WASHINGTON (AP) — Seven weeks after the first case of COVID-19 was confirmed in the U.S., the spread of the virus that causes the disease has done widespread damage to critical economic sectors in the country. Airlines are cutting capacity, people are working from home, major public events that raise millions of dollars for local communities have been canceled, including the St. Patrick's Day parade in Boston, and the New York Auto Show. The Associated Press is publishing a running tally of the effects of the coronavirus on people, businesses, and the economy.
VOLATILE IS THE NEW NORMAL: A wild start to the month on U.S. markets is becoming the new normal. Swings of 1,000 points or more on the Dow is occurring almost daily. In the first three days of this week, the Dow has fallen 2,000, risen 1,700, and futures before the opening bell are pointing to losses 800 points or more. The Dow, the S&P 500 and the Nasdaq are all down between 2.5% and 3% with about an hour before trading begins.
Most of Europe rebounded and the Bank of England cut its key interest rate by half a percentage point to 0.25% and offered financial liquidity measures in response to the outbreak of the COVID-19 virus. Asian markets slid.
OIL WARS: Saudi Arabia intensified its fight with Russia over the production cuts it wanted in a bid to halt tumbling oil prices. Benchmark U.S. crude is down almost 50% this year. On Wednesday, Saudi's state-owned Aramco said it will increase production capacity to 13 million barrels per day, up from 12 million per day. It hopes to make it more painful for oil-producing countries to continue without production cuts. Saudi Arabia has been producing around 9.8 million barrels per day, carrying the bulk of cuts that were agreed upon by OPEC members and other major oil producers like Russia. The Saudis have used scorched-earth polices to bring oil-producing nation's to heel on the past. Crude prices fell 3% Wednesday and neared $33 per barrel.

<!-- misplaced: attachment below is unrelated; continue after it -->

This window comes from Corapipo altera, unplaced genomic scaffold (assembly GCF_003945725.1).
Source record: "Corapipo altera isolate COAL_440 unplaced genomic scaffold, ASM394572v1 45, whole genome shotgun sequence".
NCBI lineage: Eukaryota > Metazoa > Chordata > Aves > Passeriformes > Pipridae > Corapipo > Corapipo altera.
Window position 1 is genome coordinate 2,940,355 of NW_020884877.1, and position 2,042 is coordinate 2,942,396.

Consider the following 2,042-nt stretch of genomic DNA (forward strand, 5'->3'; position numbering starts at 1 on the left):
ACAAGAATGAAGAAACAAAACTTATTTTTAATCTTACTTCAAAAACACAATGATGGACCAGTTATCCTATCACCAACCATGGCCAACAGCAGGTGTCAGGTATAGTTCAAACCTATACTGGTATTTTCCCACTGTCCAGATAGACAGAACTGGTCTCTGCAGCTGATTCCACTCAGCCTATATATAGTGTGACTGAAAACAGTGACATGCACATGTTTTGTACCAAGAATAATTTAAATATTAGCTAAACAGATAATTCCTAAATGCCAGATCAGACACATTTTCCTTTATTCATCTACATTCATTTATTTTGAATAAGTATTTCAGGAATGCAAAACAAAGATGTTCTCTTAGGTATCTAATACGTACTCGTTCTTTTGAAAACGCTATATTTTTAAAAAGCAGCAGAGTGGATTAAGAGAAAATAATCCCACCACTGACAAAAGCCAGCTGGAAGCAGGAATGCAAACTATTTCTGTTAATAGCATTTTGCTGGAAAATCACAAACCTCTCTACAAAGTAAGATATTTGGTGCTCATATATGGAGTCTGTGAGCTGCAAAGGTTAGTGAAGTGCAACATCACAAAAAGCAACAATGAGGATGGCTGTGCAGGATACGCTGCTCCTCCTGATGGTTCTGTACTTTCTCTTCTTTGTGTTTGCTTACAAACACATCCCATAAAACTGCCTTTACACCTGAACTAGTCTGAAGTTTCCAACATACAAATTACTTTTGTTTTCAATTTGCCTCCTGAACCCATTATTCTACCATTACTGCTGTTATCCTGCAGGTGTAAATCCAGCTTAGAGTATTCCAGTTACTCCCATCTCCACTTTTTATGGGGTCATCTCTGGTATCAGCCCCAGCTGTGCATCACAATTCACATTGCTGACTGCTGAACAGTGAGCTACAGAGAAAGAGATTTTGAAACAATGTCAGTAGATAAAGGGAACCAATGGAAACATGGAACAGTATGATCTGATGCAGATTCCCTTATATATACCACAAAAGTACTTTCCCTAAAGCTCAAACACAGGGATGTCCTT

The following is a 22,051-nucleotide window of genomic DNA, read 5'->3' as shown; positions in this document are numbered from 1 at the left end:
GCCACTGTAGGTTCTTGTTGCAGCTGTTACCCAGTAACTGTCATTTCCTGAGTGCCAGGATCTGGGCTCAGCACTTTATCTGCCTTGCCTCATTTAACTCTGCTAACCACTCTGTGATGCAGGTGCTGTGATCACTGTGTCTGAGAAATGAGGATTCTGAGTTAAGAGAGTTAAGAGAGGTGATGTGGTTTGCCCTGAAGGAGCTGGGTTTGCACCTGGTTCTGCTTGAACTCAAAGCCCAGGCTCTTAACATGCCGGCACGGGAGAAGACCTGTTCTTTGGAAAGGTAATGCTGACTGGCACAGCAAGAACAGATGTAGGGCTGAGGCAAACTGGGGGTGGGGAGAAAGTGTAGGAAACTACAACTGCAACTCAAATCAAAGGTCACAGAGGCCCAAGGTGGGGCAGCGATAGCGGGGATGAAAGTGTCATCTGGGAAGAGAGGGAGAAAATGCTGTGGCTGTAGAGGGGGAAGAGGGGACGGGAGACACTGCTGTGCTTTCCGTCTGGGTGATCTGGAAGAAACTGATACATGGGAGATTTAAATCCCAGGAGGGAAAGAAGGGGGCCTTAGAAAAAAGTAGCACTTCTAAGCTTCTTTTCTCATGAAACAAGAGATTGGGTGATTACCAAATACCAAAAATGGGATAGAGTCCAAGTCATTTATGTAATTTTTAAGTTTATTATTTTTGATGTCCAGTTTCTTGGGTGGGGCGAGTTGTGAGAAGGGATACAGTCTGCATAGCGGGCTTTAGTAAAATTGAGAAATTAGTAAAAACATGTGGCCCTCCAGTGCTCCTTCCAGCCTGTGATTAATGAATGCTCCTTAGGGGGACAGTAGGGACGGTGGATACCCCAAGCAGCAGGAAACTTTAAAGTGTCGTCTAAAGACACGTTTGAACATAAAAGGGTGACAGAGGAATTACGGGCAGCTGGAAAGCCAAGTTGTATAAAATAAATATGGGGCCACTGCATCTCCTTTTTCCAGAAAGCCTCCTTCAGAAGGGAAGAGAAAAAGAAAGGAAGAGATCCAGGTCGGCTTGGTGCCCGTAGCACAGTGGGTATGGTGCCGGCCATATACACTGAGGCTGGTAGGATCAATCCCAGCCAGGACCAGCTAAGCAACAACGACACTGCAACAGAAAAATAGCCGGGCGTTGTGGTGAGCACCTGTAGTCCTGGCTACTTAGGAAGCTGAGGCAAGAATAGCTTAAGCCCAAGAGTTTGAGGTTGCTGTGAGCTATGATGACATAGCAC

NO-SHOWS: The list of cancelled or postponed events that historically have drawn thousands of people each year, from multi-day rock concerts to business conventions, is growing. On Wednesday, the annual New York Auto Show, scheduled for next month, joined that list. Organizers officially postponed the event until August due to the spread of coronavirus in the region. “We are taking this extraordinary step to help protect our attendees, exhibitors and all participants from the coronavirus,” Mark Schienberg, president of the Greater New York Automobile Dealers Association, which operates the show, said on the show’s website. The annual show is held at the Jacob K. Javits Convention Center in Manhattan. Automakers have started to unveil vehicles outside of shows, decreasing the shows’ importance. The coronavirus threat compounds the problem. Earlier this month the Geneva International Motor Show was abruptly canceled due to the virus.
DISLODGED: The hotel industry is under duress. Business travel, vacations and other events are being cancelled daily, and so are room reservations. This week, Hilton pulled its forecast for the first quarter and the year citing uncertainty as the coronavirus spreads. Hilton Worldwide Holdings Inc. follows Hyatt and Park Hotels & Resorts in pulling its outlook.
The Associated Press Health and Science Department receives support from the Howard Hughes Medical Institute's Department of Science Education. The AP is solely responsible for all content.